Lately, I’ve been thinking a lot about men. Specifically, I’ve been thinking about one man, because I realized last year, that out of all the men I know—I still don’t understand them. Make no mistake, I know how to take care of a man. I usually can determine what a man’s needs are and how to address them even at the expense of my own. I know how to not let my intellect come off as a threat. And that if they do or do not respond to me in very specific ways, I add it to my running calculation of what to do or not do around men. My mother, for instance, taught me never to make eye contact with men I am not interested in, because in her experience, it encourages the predator in them. On the other hand, she encouraged me to fix myself up when I am interested because men are visual creatures.
I’ve been taking care of a man for as long as I can remember. I know how to take care of him when he’s hungry, when he’s exhausted, when he’s in pain, when he’s discouraged, when he’s at the end of his emotional tether. I know how to give him space, when to motivate him, when to say nothing and let him think it was all his idea. I know how to twirl our conversation into a fan dance. It seems I have never not known these things. I thought I understood men, but in twenty years of writing, I have never been able to write them. And since last year, I’ve been obliged to learn. Quickly. Because when writing a character, the voice, in order to be convincing, has to feel true. The audience can always tell.
This past summer, the image of Luciano Garbati’s sculpture has been making the rounds online depicting a nude Medusa holding the head of Perseus captioned with, “The way it always should have been.” A year ago, when the opportunity presented itself to create an origin story for Medusa, I admit, I put off writing Perseus. To me, Perseus has always been just another dumb, opportunistic jock with Olympus-sized daddy issues. But for the past few months, I’ve had to get in his head and make arguments in his voice as authentically as possible which means I have to empathize with him because if he reads hollow on the page, he’ll read hollow on the stage. But I struggled with Perseus. I did. I mean, why do we need his story at this point anyway? We live in a world full of men just like Perseus. But in trying to recall having deeply authentic moments with men I’ve known at a critical point in a relationship, I’m left remembering long silences or tantrums or rage. So I stopped asking them to open up. I also stopped caring about why they reacted this way. Historically, for me it’s been kind of like asking a child where it hurts and they don’t know where to point, so all they do is cry. And I don’t have the time or interest anymore to raise a grown man. But I’m still so often confused by why men do things.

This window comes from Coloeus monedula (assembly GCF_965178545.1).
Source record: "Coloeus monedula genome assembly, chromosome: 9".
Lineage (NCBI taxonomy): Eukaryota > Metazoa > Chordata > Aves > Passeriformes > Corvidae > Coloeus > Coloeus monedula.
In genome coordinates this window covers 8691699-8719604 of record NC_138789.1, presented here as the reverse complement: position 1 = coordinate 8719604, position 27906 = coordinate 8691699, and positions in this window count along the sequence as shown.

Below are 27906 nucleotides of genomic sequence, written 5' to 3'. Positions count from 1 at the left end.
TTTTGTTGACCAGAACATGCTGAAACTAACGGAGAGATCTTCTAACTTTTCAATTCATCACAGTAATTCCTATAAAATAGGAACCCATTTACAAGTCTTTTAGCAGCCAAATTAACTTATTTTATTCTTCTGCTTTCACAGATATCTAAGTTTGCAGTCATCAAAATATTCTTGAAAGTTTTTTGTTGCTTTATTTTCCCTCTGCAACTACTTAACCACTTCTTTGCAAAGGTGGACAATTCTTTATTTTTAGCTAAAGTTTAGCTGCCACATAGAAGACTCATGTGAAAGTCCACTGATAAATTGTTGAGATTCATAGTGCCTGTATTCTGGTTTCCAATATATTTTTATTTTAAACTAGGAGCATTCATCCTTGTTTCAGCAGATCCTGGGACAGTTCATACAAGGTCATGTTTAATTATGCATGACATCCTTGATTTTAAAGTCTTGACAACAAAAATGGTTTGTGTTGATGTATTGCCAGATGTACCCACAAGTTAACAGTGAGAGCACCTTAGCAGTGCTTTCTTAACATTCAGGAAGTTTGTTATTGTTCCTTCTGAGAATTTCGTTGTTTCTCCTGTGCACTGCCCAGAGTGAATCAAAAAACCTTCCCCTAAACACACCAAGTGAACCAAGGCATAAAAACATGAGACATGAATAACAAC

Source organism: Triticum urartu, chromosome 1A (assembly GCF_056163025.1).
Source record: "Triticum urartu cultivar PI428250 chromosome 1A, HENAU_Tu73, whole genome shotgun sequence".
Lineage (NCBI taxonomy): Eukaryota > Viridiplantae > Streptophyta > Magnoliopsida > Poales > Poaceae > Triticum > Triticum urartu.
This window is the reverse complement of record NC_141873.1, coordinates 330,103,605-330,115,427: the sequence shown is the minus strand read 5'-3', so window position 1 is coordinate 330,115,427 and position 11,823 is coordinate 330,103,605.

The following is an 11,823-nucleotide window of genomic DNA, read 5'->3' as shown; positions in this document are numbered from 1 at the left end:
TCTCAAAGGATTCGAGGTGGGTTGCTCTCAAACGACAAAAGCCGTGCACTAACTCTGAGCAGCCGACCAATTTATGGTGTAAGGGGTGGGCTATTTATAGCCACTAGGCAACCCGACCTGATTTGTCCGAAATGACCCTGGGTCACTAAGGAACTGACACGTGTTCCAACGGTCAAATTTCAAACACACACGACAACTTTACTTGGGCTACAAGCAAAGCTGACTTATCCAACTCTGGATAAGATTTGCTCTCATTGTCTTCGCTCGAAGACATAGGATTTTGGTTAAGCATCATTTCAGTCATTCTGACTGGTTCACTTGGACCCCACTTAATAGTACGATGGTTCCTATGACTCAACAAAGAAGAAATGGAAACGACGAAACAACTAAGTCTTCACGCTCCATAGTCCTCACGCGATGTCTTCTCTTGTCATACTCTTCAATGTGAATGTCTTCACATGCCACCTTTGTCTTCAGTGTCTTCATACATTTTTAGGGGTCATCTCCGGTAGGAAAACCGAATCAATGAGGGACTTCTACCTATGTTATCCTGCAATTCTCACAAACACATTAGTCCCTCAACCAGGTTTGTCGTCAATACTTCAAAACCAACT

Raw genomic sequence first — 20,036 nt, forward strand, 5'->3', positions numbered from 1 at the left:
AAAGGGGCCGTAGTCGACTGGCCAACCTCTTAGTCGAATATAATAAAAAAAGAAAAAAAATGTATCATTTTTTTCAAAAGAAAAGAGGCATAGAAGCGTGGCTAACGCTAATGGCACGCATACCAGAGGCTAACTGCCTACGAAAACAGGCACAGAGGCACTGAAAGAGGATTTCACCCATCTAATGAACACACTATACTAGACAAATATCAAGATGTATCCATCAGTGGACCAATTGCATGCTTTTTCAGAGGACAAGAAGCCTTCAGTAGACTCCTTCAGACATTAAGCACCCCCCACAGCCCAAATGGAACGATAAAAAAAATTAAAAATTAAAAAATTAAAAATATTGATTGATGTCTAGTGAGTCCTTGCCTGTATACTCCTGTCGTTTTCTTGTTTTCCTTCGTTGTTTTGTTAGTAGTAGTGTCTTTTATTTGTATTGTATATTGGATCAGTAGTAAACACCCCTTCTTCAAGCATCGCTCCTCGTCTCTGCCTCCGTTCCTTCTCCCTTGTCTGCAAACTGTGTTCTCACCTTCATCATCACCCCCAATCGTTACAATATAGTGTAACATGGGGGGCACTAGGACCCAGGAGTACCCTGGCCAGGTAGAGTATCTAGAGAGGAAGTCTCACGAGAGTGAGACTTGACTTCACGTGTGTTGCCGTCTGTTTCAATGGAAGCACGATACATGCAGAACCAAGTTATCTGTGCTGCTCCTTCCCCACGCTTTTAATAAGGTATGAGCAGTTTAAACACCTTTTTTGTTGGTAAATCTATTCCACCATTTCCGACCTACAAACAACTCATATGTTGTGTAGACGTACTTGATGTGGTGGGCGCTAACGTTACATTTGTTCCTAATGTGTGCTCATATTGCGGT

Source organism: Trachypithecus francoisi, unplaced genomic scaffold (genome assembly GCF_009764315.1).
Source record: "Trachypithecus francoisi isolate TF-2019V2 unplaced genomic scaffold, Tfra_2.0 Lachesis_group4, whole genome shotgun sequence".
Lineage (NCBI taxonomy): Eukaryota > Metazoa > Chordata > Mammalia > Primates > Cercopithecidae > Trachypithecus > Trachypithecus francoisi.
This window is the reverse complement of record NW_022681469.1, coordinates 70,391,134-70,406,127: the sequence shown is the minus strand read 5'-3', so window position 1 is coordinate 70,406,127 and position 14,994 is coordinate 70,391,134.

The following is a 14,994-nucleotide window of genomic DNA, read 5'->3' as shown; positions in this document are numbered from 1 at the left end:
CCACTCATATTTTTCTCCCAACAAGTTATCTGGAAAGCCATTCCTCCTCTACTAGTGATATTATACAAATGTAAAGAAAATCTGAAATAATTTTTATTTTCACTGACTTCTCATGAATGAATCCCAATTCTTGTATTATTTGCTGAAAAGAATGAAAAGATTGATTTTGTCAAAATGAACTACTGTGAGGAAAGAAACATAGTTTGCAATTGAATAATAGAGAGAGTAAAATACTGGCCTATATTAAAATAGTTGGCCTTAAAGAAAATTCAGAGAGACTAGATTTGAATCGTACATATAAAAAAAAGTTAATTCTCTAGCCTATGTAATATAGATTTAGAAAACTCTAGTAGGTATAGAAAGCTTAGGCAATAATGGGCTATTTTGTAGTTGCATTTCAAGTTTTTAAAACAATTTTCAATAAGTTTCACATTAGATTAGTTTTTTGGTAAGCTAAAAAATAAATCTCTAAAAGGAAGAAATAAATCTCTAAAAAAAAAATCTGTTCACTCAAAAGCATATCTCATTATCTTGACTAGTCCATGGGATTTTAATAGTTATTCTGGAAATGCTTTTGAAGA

What must it be like to be born into the body (to say nothing of the mind) of an oppressor and to be obliged to stay there even if it’s not a great fit? It’s like trying to figure out why someone would choose to rake leaves with a hammer. I’m reminded now of Hurston who said, “The position of my white neighbor is much more difficult...The game of keeping what one has is never so exciting as the game of getting.” And then there’s Orwell who says of the colonizer, “He wears a mask, and his face grows to fit it.” Now I am wondering if Perseus is, in a way, just as voiceless as Medusa, pinned forever in the role of a demi-god man-child who slays monsters and rescues princesses and usurps thrones. We often talk about his acts of violence, but in the same myth, Perseus was trying to save his mother by volunteering to slay the Gorgon. He is also attributed with inventing antidotes, bringing life to the desert, and creating coral reefs. And Pegasus (the progeny of Medusa and Poseidon released only upon her death) was the ambassador for the Muses—the literal embodiment of pain transmuted into grace.
When Perseus returned the Gorgon’s head to Athena, she affixed it to her shield, and the Gorgoneion icon became an emblem of creation out of destruction, and was replicated as jewelry, installed over buildings, and welded into armor. Medusa’s name, in fact, means “Protectress,” and so, the disembodied Gorgon head has come to mean all who wear it or stand beneath it are defended. It’s odd how selective the collective memory can become regarding mythology. We sometimes forget that Perseus’s distant half-brother, Heracles, willingly sought out his penance when he took on the Twelve Labors. And even the problematic sky god himself didn’t start out that way when he liberated his siblings from his father’s gut. In fact, Zeus was at one point a creatrix and gave birth to a fully-armored Athena from his own head. We sometimes forget that Odysseus wanted to come back home. We sometimes forget why Orpheus looked back. To the ancient Greeks, heroes weren’t heroes because they were great men. Heroes were heroes because they did great things despite the fact that they were men. Why is it that today, we so often assume people who do great things must possess/embody great morals all the time? It’s no wonder in the process of being let down by our conventions, we often forget they were forged right here among us.
Truthfully, I have only learned one thing about men in trying to write one—if we continue to turn the men in our lives and memories into gods, then a god is all a man will think he has the option to become.